My current doctor will take appointments any time of the day with about five minutes notice. Yeah, he’s THAT bad. To make matters worse, I actually had my ‘examination’ with his associate but then when I needed a consultation months later, the usual guy wasn’t available and I got this guy. I was really sure that the other doctor thought that perhaps his ‘examination’ was not up to standard and had gone for a second opinion, but there was NO way I was going to broach that with the guy.

reverse prostate

Of course, I suspected something was up when my usual guy actually confronted me one appointment and actually said : “look, you were seeing Dr X and now you’ve been seeing me, are you going to decide who your GP is?”. Not a word of a lie. Now I am feeling pretty darn guilty at this time. I drop my first (excellent) doctor for a dolt, whom I drop for no good reason and get grilled about it by a worse guy because I don’t want to confront the other guy and reassure him about his examination technique! I need to let you know that I dealt with this maturely and with grace and wisdom so I blurted out, “I think I was abducted by Aliens last night.”. His reaction was imperceptible and he drily replied: ” Right. So how did you manage to get here today?”, “Well, they sent me back of course, now I have this pain in my guts.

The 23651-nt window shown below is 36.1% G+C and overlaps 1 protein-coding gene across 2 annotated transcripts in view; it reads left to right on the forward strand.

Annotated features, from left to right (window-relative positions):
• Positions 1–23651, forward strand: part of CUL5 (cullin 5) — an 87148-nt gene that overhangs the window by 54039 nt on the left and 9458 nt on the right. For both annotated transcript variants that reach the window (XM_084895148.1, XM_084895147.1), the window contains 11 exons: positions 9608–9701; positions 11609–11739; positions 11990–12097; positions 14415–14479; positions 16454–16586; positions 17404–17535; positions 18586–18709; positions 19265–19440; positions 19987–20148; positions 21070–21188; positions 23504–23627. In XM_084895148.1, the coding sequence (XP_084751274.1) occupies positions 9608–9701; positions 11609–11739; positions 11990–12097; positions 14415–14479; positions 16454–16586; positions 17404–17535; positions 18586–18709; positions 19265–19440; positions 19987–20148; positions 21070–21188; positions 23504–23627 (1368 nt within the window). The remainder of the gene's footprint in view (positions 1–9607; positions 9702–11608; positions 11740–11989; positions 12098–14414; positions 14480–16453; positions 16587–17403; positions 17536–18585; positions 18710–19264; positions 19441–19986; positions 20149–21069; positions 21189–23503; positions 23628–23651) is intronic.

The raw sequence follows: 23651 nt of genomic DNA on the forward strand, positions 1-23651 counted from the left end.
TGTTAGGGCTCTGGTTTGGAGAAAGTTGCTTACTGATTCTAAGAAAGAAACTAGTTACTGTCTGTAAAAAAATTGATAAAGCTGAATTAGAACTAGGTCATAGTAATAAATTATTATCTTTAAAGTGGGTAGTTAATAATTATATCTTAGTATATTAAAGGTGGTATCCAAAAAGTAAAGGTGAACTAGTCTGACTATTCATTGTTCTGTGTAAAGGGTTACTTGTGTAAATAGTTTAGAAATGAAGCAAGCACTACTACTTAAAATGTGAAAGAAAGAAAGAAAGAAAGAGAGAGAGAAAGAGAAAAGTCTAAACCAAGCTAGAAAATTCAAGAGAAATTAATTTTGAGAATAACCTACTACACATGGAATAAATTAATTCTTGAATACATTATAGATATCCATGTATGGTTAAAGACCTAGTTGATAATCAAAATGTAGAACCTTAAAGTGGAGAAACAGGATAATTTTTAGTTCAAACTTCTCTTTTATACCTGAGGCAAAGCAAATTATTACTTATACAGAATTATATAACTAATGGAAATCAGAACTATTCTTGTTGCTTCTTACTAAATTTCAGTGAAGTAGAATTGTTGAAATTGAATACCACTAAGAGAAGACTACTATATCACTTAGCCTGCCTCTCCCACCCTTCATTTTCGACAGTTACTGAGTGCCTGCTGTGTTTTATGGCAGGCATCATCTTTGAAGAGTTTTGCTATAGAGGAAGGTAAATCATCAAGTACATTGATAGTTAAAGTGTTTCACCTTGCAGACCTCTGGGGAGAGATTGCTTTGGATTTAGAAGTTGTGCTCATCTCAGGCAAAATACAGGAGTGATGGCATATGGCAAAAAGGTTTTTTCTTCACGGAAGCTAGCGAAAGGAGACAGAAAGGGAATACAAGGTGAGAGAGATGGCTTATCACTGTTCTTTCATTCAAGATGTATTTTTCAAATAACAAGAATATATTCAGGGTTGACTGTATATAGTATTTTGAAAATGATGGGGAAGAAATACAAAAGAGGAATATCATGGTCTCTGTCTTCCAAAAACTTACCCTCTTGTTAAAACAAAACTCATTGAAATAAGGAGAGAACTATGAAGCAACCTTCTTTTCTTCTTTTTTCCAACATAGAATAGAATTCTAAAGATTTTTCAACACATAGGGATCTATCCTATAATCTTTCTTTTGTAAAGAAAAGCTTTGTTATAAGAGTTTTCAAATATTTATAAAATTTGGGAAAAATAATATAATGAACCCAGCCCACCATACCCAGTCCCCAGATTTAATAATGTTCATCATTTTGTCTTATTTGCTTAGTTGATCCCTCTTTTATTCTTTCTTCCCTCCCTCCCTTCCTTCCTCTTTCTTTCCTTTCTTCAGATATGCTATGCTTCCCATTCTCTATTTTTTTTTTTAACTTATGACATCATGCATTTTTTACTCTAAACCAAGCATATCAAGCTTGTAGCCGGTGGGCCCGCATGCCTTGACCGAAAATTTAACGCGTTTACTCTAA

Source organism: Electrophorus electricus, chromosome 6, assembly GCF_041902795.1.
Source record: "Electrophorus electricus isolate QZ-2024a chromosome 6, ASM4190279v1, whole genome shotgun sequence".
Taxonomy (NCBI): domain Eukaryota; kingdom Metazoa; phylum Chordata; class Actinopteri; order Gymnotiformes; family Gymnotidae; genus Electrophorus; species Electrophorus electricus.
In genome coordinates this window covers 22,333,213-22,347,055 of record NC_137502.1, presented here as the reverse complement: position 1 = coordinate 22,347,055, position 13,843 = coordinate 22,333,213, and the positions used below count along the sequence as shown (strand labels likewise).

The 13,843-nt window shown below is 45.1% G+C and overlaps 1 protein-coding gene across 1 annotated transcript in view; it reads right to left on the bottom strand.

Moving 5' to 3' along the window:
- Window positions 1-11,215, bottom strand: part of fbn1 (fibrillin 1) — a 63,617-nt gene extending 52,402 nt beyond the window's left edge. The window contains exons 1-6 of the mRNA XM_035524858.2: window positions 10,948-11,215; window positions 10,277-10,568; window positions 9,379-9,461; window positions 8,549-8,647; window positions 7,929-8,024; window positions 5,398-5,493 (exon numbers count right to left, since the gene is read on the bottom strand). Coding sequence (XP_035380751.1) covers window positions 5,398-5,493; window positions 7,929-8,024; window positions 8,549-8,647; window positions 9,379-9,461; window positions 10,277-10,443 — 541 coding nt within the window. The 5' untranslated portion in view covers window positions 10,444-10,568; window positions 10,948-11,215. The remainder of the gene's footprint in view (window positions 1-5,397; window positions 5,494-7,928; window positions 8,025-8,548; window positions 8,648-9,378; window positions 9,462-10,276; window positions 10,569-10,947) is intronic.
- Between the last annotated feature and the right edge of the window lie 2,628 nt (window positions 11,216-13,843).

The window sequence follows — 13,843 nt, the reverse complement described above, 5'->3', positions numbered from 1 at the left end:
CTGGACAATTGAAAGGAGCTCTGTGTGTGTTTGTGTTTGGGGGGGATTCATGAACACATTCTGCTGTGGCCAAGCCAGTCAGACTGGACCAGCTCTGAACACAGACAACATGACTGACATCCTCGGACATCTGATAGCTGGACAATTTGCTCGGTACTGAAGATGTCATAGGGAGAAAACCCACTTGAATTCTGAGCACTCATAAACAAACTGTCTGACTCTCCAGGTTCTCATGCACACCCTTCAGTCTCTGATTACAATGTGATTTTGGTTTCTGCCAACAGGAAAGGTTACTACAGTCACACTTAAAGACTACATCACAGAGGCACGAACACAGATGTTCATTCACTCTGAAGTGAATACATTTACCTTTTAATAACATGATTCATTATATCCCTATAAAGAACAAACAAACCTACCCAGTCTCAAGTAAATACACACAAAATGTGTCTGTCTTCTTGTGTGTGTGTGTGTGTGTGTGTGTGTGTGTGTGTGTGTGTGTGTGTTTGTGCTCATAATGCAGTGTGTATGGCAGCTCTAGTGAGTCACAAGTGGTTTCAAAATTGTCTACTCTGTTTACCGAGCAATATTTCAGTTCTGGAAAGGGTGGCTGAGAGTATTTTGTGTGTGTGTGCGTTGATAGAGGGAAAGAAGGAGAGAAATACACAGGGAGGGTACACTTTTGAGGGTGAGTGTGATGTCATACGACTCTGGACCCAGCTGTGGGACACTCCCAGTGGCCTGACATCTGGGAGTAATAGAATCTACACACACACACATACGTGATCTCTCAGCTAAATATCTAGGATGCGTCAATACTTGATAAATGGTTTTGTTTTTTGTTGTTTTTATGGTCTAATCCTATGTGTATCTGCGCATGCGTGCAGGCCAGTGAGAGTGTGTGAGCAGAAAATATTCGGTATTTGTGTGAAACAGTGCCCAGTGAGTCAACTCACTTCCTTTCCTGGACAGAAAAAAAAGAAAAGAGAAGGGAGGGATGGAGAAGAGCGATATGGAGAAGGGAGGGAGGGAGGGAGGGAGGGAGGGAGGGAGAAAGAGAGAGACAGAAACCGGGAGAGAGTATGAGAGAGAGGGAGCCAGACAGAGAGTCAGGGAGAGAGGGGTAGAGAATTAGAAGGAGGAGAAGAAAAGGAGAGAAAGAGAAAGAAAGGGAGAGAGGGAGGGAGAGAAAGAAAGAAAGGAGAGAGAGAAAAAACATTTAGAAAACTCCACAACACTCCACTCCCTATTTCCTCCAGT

At this point, I thought my clever diversion had steered the conversation away from my impending guilt about infidelity with my GP Ā in a way that might have saved the titanic (if the guilt were an iceberg and the conversational diversion a large iron rudder and me the captain of the Titanic on its maiden voyage.. methaphors really suck when you have to explain them!!). The annoying physician immediately replied; ” Given your insatiable appetite for Lamb Madras, it would explain both events quite neatly and Doctor X is certain far more enlightened about colons than I am. Maybe you should go back to him?”.

I am currently single and looking for a new doctor. :/